Understanding Minnesota Law to Protect Your Property – Part 7

Posted by Charles Nguyen on March 22, 2021 at 6:30 AM

A burlap sack with the word INHERITANCE written on it in dark brown, sitting on top of some gold coins and against a blue-green background, representing understanding Minnesota law to protect your property.In Minnesota, you are allowed to exempt or protect proceeds stemming from the death of your spouse or parent up to $50,000. You may protect or exempt $12,500 more for each dependent or child. If you have received funds from an unfortunate event such as this and are considering filing bankruptcy, consider letting Kain & Scott help you protect your property and funds.
This exemption, Minn. Stat. § 550.37, subd. 10, reads: “All money received by, or payable to, a surviving spouse or child from insurance payable at the death of a spouse, or parent, not exceeding $50,000. The $50,000 exemption provided by this subdivision shall be increased by $12,500 for each dependent of the surviving spouse or child.”

For example, let’s say you’re going to file for a chapter 7 bankruptcy and your spouse passed away three months prior to filing your case. Before filing, you receive a check from your spouse’s life insurance in the amount of $34,000. Because that amount is below the limit of $50,000, you would be able to fully protect that amount.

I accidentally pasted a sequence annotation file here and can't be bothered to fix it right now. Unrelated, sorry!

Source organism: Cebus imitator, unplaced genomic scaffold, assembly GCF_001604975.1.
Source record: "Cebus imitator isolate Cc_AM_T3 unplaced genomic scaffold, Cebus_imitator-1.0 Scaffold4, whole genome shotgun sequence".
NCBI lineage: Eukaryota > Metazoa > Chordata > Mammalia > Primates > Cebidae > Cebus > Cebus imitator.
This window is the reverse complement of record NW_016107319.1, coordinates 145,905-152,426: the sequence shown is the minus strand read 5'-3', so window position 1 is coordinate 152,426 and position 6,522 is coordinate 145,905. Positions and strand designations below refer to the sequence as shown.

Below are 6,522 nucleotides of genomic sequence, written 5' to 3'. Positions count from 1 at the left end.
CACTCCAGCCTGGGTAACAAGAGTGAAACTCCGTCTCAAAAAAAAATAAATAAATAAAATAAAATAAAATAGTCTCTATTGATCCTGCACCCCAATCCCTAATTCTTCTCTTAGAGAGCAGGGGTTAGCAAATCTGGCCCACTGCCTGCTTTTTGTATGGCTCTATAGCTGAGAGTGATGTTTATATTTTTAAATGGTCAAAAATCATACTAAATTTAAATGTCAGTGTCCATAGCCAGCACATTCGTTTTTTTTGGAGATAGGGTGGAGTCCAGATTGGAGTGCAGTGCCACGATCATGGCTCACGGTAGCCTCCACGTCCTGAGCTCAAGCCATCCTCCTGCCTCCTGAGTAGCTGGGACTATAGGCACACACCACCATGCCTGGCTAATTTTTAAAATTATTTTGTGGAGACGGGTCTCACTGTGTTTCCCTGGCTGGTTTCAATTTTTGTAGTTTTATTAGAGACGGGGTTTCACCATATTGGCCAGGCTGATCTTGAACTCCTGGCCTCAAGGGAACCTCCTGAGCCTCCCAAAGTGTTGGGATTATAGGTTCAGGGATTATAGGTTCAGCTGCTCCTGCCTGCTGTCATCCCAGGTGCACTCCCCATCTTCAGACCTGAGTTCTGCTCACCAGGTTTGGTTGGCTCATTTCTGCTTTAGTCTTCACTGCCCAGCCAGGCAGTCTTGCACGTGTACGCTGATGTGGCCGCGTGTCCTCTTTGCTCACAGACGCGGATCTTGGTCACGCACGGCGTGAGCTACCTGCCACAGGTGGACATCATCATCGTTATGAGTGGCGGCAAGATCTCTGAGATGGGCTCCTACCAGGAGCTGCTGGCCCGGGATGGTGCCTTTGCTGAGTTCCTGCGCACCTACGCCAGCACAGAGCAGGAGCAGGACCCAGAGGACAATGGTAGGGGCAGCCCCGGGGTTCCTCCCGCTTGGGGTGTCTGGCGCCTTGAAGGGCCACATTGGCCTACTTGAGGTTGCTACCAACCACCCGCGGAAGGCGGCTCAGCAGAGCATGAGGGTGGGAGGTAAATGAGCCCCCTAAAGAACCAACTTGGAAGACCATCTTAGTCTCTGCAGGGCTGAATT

Doing the Math of Minnesota Bankruptcy Exemptions

Now, let’s add some more facts to the scenario above. Let’s say you received $48,000 from your spouse’s life insurance and you took $10,000 of that amount and placed it into an IRA retirement account and the rest you put into your bank checking account. You are still under that $50,000 limit, so do not worry about that. But, what about transferring that $10,000 to your retirement account? Or the remaining $38,000 to your bank checking account?

Do not worry, because as long as those funds can be traced back to the original proceed, they are still protected. See Minn. Stat. § 550.37, subd. 20, which states “exemption of funds from creditors' claims, provided by subdivision[] [10], shall not be affected by the subsequent deposit of the funds in a bank or any other financial institution.” I will discuss this subdivision in more detail in a future discussion.


In the meantime, if you’re thinking of filing for bankruptcy, and or if you have questions or are ready to get your life back, reach out to Minnesota’s nicest bankruptcy law firm by going to www.kainscott.com. You won’t regret it!


Topics: property law

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